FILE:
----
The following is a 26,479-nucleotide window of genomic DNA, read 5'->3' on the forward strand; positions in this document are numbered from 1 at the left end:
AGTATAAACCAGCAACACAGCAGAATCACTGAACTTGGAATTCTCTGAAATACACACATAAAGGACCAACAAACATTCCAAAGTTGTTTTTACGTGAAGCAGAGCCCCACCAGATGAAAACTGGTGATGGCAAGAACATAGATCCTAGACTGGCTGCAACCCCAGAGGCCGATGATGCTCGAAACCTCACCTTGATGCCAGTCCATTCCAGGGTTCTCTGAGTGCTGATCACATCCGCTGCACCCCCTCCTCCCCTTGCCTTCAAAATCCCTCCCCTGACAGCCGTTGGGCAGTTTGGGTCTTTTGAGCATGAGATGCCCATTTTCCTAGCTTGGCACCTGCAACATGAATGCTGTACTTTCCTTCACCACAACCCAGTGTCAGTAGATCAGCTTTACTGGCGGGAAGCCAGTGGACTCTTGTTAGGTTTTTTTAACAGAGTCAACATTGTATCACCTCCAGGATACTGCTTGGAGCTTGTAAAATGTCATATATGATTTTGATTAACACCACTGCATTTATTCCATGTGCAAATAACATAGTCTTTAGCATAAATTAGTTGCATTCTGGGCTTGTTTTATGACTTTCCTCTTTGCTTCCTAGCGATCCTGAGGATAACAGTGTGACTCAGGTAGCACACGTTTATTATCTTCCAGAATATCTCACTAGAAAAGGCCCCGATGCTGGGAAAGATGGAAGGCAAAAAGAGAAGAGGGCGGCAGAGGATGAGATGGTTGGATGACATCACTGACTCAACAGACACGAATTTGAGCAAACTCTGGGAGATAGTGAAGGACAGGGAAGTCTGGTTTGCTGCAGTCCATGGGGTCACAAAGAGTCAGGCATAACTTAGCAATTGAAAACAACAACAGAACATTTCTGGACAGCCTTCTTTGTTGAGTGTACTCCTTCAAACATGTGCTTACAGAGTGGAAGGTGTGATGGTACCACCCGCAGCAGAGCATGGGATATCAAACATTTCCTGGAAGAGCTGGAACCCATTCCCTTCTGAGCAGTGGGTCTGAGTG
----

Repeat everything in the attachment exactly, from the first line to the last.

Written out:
The following is a 26,479-nucleotide window of genomic DNA, read 5'->3' on the forward strand; positions in this document are numbered from 1 at the left end:
AGTATAAACCAGCAACACAGCAGAATCACTGAACTTGGAATTCTCTGAAATACACACATAAAGGACCAACAAACATTCCAAAGTTGTTTTTACGTGAAGCAGAGCCCCACCAGATGAAAACTGGTGATGGCAAGAACATAGATCCTAGACTGGCTGCAACCCCAGAGGCCGATGATGCTCGAAACCTCACCTTGATGCCAGTCCATTCCAGGGTTCTCTGAGTGCTGATCACATCCGCTGCACCCCCTCCTCCCCTTGCCTTCAAAATCCCTCCCCTGACAGCCGTTGGGCAGTTTGGGTCTTTTGAGCATGAGATGCCCATTTTCCTAGCTTGGCACCTGCAACATGAATGCTGTACTTTCCTTCACCACAACCCAGTGTCAGTAGATCAGCTTTACTGGCGGGAAGCCAGTGGACTCTTGTTAGGTTTTTTTAACAGAGTCAACATTGTATCACCTCCAGGATACTGCTTGGAGCTTGTAAAATGTCATATATGATTTTGATTAACACCACTGCATTTATTCCATGTGCAAATAACATAGTCTTTAGCATAAATTAGTTGCATTCTGGGCTTGTTTTATGACTTTCCTCTTTGCTTCCTAGCGATCCTGAGGATAACAGTGTGACTCAGGTAGCACACGTTTATTATCTTCCAGAATATCTCACTAGAAAAGGCCCCGATGCTGGGAAAGATGGAAGGCAAAAAGAGAAGAGGGCGGCAGAGGATGAGATGGTTGGATGACATCACTGACTCAACAGACACGAATTTGAGCAAACTCTGGGAGATAGTGAAGGACAGGGAAGTCTGGTTTGCTGCAGTCCATGGGGTCACAAAGAGTCAGGCATAACTTAGCAATTGAAAACAACAACAGAACATTTCTGGACAGCCTTCTTTGTTGAGTGTACTCCTTCAAACATGTGCTTACAGAGTGGAAGGTGTGATGGTACCACCCGCAGCAGAGCATGGGATATCAAACATTTCCTGGAAGAGCTGGAACCCATTCCCTTCTGAGCAGTGGGTCTGAGTG